Dei'ah veDibur - Information & Insight

A Window into the Chareidi World

26 Av 5765 - August 31, 2005 | Mordecai Plaut, director Published Weekly










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Shema Yisrael Torah Network

Opinion & Comment
Being Realistic in the Middle East

The murder last Thursday of Mir Yeshiva student Shmuel Mett Hy"d, and the suicide bombing in Be'er Sheva on Sunday, are horrible reminders that the antisemitism that animates Palestinian terrorists was not abated by the painful sacrifice made by Israel as a whole and by those who were evacuated from Gaza and the northern Shomron in particular.

The ideologues of the Right and the Left trot out their usual solutions to the problem of antisemitism: militant Jewish defiance of the world in the case of the Right, and Jewish assimilation in the case of the Left, in the sense of trying to do what the world says it wants the Jews to do. The Right thinks that if the Jews are strong, hatred of the Jews will be overwhelmed by respect and awe. The Left argues that if only the Jews do what everyone says they should, withdraw our personal demands and become less and less Jewish, then the hatred will become affection.

We argue that both these approaches are unrealistic, that hatred of Jews is a permanent fact of human nature and that all attempts to "cure" humanity of that ill are misguided and ultimately pathetic. That is what the Torah teaches, but that does not mean that we cannot do anything about it. We should exert ourselves to the utmost to try to avoid provoking antisemitism in advance, and to minimize it if it has been inflamed, using the tried-and-true techniques outlined in the Torah for our relationship with our enemies: gifts, prayer and defense.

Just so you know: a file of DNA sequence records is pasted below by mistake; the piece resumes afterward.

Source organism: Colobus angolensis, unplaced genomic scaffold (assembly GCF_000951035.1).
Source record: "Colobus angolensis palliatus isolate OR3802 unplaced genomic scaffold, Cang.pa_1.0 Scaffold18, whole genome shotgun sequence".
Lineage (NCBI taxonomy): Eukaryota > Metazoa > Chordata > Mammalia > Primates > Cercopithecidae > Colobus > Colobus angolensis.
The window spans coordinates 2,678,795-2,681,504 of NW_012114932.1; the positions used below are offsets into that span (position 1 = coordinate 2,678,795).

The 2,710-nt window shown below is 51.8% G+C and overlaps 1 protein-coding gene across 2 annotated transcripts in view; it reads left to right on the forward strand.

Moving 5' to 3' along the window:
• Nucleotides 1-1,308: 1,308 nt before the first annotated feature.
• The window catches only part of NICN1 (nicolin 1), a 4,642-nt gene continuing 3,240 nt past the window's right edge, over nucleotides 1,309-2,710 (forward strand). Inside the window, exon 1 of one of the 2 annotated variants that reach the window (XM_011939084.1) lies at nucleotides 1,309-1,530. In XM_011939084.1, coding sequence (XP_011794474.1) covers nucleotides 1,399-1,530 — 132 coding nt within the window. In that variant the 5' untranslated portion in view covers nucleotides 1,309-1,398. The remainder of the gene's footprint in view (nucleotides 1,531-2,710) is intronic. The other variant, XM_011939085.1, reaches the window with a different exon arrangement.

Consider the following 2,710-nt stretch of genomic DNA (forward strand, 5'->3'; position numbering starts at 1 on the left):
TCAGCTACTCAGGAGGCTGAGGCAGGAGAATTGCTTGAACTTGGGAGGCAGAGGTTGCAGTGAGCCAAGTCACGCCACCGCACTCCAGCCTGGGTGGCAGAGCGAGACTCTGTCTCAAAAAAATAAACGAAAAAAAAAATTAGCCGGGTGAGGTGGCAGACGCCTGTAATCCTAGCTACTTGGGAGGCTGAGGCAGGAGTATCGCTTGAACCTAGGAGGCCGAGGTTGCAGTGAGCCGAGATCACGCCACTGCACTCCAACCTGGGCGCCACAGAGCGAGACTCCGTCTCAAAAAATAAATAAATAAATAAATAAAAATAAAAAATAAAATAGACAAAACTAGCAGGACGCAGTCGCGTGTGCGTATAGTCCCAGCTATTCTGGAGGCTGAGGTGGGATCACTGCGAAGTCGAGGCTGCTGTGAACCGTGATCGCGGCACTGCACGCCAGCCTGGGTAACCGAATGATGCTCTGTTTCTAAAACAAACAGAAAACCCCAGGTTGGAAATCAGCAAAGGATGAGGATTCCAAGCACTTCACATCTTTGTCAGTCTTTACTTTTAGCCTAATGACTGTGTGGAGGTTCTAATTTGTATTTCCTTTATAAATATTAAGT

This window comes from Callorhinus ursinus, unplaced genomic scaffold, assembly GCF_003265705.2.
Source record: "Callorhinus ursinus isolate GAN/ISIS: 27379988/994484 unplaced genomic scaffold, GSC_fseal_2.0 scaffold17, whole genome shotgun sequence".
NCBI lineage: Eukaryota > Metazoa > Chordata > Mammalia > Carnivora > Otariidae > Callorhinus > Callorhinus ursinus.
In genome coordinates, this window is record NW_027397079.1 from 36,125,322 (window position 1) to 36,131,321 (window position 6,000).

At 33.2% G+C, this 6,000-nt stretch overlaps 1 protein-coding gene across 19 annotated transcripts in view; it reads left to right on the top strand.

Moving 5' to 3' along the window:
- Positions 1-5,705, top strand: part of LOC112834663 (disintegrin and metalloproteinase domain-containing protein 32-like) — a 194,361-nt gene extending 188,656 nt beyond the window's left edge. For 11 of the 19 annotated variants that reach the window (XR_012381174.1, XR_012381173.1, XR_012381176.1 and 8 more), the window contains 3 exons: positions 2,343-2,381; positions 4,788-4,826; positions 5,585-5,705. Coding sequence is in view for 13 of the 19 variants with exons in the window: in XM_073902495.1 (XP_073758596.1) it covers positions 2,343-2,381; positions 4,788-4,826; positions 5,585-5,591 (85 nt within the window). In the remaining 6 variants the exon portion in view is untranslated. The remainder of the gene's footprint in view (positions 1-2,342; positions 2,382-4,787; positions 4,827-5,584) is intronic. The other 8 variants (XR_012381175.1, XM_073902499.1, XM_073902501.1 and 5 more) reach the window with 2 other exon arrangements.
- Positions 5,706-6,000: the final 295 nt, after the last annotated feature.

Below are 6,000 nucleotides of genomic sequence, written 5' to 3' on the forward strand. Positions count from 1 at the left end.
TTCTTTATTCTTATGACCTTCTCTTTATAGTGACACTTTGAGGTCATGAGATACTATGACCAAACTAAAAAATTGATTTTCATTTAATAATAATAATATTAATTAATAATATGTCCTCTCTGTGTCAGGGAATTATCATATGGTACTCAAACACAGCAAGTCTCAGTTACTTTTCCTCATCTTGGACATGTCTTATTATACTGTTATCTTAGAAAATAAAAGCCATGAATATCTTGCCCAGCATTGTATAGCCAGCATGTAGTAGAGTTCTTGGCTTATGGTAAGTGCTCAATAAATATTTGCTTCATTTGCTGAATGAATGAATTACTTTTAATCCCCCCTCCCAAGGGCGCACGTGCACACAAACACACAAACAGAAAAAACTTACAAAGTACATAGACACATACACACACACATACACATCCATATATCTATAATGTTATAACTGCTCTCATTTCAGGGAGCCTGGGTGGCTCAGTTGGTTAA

Though there is much to be said in criticism, to its credit it can be said of Sharon's Disengagement Plan that it does not rest on a hope of solving the problem of Palestinian hatred but on recognizing it as a fact and searching for a way to live with it.

According to what Sharon has explained so far, the forces of terror are to be contained by a combination of the security fences and army invasions from time to time, and backed by world opinion which will demand that they control terror. In fact, US President Bush's first remarks after the completion of the disengagement were that he now expects the Palestinians to reign in the terror.

There has been no high-sounding talk about rosy possibilities in the distant future, but rather down-to-earth demands for the present. Sharon demanded that the Palestinians control the terror, offering to make peace after showing that he is capable of uprooting settlements if he is so inclined. On the other hand, he threatened harsh military methods if the terror continues, and even after the withdrawal, Sharon is not suspected of making empty threats.

The demand that Sharon is making, and that he intends to make in an address to the UN within the next few weeks, is really the most basic requirement that any party must meet in order to enter into any agreement. As long as the Palestinians threaten us with arms, they are simply not capable of making any stable agreement. To be a credible government the Palestinians must control their terrorists. What is there to talk about with someone who declares that he has the right and the desire to kill you and that he intends to do so? It is not a basis upon which talks may proceed.

Sharon is not relying on anyone's good will, but just on this basic truth, and hoping that the world will recognize that Israel cannot be expected to do anything as long as the Palestinians do not renounce terror in practice. Israel has shown that it can deliver. The onus is now on the Palestinians to show themselves a capable recipient.

It is an approach that is sober, based on realistic assumptions and with limited objectives.

Will it work? Hashem knows — and no one else at this time.

Our immediate goal is to prepare for Elul and for the Yomim Noraim. If we do a good job at that, then we are assured of a good future. That is very realistic, as far as we are concerned.

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